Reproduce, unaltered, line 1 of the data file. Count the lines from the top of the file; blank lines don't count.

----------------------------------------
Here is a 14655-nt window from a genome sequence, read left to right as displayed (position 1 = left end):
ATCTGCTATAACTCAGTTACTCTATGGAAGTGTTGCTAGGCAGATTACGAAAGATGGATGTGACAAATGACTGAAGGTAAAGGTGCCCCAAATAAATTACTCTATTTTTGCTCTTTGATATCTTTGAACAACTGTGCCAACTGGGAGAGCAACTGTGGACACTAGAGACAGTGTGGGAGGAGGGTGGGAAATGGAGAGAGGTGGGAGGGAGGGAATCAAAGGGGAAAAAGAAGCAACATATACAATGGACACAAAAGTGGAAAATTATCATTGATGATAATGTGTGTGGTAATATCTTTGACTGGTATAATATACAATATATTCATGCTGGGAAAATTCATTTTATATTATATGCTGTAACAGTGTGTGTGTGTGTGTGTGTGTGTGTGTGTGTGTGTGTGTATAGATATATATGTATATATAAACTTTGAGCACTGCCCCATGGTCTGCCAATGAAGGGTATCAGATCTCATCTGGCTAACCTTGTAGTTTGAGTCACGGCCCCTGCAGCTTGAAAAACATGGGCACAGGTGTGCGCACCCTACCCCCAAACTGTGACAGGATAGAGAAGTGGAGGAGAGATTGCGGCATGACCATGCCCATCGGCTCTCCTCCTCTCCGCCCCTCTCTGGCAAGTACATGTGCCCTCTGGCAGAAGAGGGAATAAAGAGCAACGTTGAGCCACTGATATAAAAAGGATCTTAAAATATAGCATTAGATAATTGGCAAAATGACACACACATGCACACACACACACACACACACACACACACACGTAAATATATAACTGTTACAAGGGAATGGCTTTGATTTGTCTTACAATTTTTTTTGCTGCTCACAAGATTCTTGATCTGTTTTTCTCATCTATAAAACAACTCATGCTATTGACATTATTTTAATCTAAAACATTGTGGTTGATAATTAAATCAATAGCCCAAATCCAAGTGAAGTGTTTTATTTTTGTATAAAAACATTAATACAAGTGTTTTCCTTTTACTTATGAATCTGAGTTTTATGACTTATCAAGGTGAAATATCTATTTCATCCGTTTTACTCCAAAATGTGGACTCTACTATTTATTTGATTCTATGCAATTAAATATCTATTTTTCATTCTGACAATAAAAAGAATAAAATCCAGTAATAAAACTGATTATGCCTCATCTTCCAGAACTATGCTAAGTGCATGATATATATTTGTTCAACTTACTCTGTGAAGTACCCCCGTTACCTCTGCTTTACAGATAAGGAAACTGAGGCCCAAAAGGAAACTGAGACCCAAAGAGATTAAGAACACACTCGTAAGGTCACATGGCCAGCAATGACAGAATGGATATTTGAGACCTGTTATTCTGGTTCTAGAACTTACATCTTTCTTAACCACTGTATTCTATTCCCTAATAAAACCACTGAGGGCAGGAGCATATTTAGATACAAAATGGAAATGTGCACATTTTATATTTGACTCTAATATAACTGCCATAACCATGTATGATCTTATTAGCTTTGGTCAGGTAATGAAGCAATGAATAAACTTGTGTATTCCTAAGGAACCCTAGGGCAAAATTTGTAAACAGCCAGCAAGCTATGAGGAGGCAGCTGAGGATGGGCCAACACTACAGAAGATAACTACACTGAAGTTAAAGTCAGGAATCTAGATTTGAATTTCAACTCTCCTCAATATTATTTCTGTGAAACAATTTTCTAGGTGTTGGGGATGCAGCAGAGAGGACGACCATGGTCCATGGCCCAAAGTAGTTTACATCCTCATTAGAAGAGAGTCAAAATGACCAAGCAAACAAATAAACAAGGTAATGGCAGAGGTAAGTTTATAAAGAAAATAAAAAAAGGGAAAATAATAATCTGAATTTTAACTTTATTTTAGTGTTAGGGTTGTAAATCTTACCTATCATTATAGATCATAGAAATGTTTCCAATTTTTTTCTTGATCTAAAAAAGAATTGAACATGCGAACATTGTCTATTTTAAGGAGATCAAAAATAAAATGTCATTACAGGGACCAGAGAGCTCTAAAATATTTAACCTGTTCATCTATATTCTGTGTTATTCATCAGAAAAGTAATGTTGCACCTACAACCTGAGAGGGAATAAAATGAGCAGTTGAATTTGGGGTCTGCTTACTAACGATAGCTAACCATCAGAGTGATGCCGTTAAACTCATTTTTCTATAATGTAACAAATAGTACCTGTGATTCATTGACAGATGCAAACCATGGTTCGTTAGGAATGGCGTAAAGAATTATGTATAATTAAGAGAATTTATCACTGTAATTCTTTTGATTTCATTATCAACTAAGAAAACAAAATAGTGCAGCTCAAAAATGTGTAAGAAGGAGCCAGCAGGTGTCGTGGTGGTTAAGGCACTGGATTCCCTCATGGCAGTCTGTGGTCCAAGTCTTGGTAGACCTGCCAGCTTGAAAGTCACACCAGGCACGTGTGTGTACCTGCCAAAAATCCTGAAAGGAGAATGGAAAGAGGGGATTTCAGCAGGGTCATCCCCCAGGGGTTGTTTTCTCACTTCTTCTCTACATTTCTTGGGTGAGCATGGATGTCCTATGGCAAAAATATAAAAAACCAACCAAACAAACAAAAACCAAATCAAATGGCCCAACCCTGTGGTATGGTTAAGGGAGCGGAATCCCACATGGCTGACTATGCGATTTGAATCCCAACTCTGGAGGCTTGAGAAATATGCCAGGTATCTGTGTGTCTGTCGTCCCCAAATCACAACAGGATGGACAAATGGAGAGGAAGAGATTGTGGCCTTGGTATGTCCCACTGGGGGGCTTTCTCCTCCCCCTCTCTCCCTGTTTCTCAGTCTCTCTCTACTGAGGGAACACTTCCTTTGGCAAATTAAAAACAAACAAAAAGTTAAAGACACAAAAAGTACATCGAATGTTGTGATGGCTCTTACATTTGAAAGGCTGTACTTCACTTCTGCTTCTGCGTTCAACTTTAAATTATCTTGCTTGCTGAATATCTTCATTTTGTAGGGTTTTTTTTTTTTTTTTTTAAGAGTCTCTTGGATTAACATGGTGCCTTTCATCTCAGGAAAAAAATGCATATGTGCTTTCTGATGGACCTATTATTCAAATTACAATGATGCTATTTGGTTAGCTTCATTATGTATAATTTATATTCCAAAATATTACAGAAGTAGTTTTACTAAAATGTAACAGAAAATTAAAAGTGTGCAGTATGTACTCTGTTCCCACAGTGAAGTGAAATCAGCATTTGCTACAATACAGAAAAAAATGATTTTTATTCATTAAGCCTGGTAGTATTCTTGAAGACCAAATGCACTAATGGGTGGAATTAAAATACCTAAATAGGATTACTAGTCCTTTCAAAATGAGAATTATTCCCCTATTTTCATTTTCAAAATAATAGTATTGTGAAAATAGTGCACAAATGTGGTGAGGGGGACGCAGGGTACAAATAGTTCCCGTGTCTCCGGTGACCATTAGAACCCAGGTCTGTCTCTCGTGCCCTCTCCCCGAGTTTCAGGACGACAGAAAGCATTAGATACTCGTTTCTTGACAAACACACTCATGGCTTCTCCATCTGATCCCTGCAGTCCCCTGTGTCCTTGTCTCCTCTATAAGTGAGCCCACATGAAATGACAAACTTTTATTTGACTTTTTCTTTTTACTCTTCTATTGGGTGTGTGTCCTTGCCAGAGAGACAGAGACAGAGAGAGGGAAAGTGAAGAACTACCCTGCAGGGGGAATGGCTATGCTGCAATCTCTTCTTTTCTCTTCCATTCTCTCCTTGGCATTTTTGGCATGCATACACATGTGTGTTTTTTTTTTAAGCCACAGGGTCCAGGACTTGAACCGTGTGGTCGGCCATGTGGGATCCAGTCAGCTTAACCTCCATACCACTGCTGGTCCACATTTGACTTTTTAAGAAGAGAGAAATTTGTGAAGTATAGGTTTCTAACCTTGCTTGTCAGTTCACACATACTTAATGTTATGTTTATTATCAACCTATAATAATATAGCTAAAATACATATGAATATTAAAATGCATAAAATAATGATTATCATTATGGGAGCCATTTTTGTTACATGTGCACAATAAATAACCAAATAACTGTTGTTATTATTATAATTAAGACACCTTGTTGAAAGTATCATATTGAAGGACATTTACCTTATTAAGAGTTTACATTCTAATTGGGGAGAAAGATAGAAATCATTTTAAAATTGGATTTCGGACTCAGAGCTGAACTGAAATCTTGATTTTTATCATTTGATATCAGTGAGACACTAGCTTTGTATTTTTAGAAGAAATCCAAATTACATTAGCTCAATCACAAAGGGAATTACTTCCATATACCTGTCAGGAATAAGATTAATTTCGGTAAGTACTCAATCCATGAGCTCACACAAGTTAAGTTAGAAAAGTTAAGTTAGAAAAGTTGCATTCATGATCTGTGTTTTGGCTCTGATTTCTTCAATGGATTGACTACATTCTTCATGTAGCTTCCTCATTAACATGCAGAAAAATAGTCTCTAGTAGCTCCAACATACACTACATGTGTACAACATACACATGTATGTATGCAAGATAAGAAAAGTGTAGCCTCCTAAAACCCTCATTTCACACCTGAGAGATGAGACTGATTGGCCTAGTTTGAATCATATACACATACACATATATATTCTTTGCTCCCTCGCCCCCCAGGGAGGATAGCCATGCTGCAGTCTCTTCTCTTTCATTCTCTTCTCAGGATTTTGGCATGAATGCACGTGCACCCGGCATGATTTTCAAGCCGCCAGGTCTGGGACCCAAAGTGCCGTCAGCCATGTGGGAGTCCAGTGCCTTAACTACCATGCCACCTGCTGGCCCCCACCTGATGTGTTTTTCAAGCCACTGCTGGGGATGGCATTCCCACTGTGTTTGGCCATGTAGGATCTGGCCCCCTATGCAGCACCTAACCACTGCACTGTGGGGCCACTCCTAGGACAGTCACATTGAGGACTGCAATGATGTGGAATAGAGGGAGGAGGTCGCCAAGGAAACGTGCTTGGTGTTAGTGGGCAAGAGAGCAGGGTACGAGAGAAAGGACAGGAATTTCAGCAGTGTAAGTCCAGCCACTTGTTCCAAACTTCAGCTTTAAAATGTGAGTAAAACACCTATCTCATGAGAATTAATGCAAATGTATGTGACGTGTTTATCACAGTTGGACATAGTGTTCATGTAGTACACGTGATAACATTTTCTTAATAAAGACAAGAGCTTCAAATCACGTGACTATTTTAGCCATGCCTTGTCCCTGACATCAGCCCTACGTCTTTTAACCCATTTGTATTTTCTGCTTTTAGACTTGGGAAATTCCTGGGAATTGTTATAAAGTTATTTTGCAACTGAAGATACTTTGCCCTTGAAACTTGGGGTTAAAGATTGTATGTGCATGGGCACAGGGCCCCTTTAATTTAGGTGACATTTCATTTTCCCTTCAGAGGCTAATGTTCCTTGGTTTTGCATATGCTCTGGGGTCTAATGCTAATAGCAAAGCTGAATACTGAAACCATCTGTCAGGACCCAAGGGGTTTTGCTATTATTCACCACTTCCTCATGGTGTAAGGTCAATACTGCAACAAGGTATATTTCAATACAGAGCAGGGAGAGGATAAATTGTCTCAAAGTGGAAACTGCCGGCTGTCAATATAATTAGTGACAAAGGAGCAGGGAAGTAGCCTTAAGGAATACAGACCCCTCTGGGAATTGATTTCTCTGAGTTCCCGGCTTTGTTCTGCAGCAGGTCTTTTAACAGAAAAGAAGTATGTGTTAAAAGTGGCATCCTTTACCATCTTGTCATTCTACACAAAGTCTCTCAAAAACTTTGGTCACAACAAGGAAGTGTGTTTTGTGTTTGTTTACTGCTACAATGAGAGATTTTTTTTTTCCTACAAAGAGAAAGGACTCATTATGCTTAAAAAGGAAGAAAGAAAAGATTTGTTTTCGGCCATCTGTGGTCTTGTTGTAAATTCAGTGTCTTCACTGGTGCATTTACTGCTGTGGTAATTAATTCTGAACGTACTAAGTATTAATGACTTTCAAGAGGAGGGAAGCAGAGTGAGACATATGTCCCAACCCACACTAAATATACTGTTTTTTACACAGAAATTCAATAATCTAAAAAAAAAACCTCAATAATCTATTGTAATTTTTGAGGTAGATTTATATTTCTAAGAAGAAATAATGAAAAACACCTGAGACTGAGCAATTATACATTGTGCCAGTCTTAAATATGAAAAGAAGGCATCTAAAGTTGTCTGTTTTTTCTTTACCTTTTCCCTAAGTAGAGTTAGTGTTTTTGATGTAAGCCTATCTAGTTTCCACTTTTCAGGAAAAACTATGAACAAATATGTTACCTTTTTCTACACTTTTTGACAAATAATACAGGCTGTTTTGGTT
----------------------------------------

Here is a 14655-nt window from a genome sequence, read left to right as displayed (position 1 = left end):